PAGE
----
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Brian Kierland [12]Brian B. Kierland [1]
  1. Presentism and the Objection From Being-Supervenience.Brian Kierland & Bradley Monton - 2007 - Australasian Journal of Philosophy 85 (3):485-497.
    In this paper, we show that presentism?the view that the way things are is the way things presently are?is not undermined by the objection from being-supervenience. This objection claims, roughly, that presentism has trouble accounting for the truth-value of past-tense claims. Our demonstration amounts to the articulation and defence of a novel version of presentism. This is brute past presentism, according to which the truth-value of past-tense claims is determined by the past understood as a fundamental aspect of reality different (...)
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  2.  81
    Minimizing Inaccuracy for Self-Locating Beliefs.Brian Kierland & Bradley Monton - 2005 - Philosophy and Phenomenological Research 70 (2):384-395.
    One's inaccuracy for a proposition is defined as the squared difference between the truth value (1 or 0) of the proposition and the credence (or subjective probability, or degree of belief) assigned to the proposition. One should have the epistemic goal of minimizing the expected inaccuracies of one's credences. We show that the method of minimizing expected inaccuracy can be used to solve certain probability problems involving information loss and self-locating beliefs (where a self-locating belief of a temporal part of (...)
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  3. Supererogatory Superluminality.Bradley Monton & Brian Kierland - 2001 - Synthese 127 (3):347 - 357.
    We argue that any superluminal theory Tis empirically equivalent to a non-superluminaltheory T , with thefollowing constraints onT : T preservesthe spacetime intervals between events as entailedby T, T is naturalistic (as longas T is), and all the events which have causesaccording to T also have causes according toT. Tim Maudlin (1996) definesstandard interpretations of quantum mechanicsas interpretations `according to which there wasa unique set of outcomes in Aspect's laboratory,which outcomes occurred at spacelike separation, andMaudlin claims that standard interpretations must (...)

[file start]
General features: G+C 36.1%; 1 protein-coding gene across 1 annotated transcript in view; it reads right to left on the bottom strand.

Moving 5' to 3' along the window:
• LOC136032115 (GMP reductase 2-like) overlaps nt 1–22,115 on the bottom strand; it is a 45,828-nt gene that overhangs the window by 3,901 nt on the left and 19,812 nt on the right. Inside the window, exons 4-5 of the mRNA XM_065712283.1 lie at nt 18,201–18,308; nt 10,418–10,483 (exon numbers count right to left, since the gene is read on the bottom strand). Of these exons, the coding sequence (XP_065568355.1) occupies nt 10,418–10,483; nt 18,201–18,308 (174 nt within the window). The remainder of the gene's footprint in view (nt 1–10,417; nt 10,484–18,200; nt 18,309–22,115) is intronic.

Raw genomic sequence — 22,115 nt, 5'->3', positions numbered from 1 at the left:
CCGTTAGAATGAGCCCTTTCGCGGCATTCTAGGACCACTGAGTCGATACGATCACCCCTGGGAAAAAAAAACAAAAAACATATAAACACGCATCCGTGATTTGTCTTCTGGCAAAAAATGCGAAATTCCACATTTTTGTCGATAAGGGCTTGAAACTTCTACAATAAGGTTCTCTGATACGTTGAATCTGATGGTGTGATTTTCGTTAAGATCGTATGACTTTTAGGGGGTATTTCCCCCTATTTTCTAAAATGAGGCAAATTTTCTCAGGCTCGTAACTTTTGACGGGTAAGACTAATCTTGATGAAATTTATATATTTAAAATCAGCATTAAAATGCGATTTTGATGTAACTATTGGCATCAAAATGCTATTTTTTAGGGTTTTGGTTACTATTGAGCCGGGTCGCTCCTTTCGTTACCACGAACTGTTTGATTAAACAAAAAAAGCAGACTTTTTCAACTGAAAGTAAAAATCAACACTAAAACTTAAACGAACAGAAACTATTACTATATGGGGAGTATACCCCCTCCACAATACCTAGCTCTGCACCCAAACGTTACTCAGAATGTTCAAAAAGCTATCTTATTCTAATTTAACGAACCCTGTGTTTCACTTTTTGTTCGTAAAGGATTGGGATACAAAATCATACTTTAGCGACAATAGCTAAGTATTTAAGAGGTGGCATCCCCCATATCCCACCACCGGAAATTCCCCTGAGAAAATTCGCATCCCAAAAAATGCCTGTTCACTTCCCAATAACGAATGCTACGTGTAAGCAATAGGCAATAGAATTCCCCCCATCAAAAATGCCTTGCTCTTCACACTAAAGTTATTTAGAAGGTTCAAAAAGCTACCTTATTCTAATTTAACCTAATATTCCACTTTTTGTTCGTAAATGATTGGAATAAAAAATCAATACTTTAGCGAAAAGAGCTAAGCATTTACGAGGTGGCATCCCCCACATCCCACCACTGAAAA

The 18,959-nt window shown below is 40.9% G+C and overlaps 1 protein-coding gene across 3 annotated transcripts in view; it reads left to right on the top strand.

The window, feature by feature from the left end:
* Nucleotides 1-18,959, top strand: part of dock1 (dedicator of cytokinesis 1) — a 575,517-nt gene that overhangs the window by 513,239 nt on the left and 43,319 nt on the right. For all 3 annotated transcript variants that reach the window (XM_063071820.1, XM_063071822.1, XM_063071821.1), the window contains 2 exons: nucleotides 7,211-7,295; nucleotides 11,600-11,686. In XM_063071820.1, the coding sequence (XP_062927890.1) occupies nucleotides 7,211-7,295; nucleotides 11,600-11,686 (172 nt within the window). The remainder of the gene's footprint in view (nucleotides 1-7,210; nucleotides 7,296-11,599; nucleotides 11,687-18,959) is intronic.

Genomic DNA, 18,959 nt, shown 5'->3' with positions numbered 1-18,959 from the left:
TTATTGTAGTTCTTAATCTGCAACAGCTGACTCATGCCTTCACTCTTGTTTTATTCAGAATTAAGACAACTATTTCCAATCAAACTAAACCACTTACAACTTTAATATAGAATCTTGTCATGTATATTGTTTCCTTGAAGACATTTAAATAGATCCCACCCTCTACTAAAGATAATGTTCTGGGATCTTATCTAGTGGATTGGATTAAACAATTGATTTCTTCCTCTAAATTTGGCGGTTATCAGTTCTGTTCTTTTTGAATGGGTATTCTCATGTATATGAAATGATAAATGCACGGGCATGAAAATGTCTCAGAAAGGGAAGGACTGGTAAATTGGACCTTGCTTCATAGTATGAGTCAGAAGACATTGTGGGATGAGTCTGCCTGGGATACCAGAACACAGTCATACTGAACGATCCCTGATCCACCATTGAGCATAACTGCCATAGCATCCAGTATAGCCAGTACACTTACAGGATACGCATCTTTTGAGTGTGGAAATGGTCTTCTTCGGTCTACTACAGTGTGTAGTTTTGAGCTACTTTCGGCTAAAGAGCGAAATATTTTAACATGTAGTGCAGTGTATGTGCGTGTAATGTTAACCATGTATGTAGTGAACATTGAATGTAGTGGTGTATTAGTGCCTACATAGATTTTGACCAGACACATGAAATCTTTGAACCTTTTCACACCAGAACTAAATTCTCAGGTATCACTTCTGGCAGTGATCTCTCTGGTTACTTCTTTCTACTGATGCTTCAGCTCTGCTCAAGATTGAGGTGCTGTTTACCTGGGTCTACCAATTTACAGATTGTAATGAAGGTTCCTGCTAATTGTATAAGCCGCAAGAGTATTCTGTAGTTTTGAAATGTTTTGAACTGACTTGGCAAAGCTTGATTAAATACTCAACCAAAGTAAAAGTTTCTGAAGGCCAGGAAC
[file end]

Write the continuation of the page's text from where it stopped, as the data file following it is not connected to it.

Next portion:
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  4.  35
    Grounding Past Truths: Overcoming the Challenge.Brian Kierland - 2013 - In Roberto Ciuni, Kristie Miller & Giuliano Torrengo (eds.), New Papers on the Present: Focus on Presentism. pp. 173-210.
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  5.  52
    Ability-Based Objections to No-Best-World Arguments.Brian Kierland & Philip Swenson - 2013 - Philosophical Studies 164 (3):669-683.
    In the space of possible worlds, there might be a best possible world (a uniquely best world or a world tied for best with some other worlds). Or, instead, for every possible world, there might be a better possible world. Suppose that the latter is true, i.e., that there is no best world. Many have thought that there is then an argument against the existence of God, i.e., the existence of an omnipotent, omniscient and morally perfect being; we will call (...)
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  6.  30
    How to Predict Future Duration From Present Age.Monton Bradley & Kierland Brian - 2006 - Philosophical Quarterly 56 (222):16-38.
    The physicist J. Richard Gott has given an argument which, if good, allows one to make accurate predictions for the future longevity of a process, based solely on its present age. We show that there are problems with some of the details of Gott's argument, but we defend the core thesis: in many circumstances, the greater the present age of a process, the more likely a longer future duration.
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  7.  73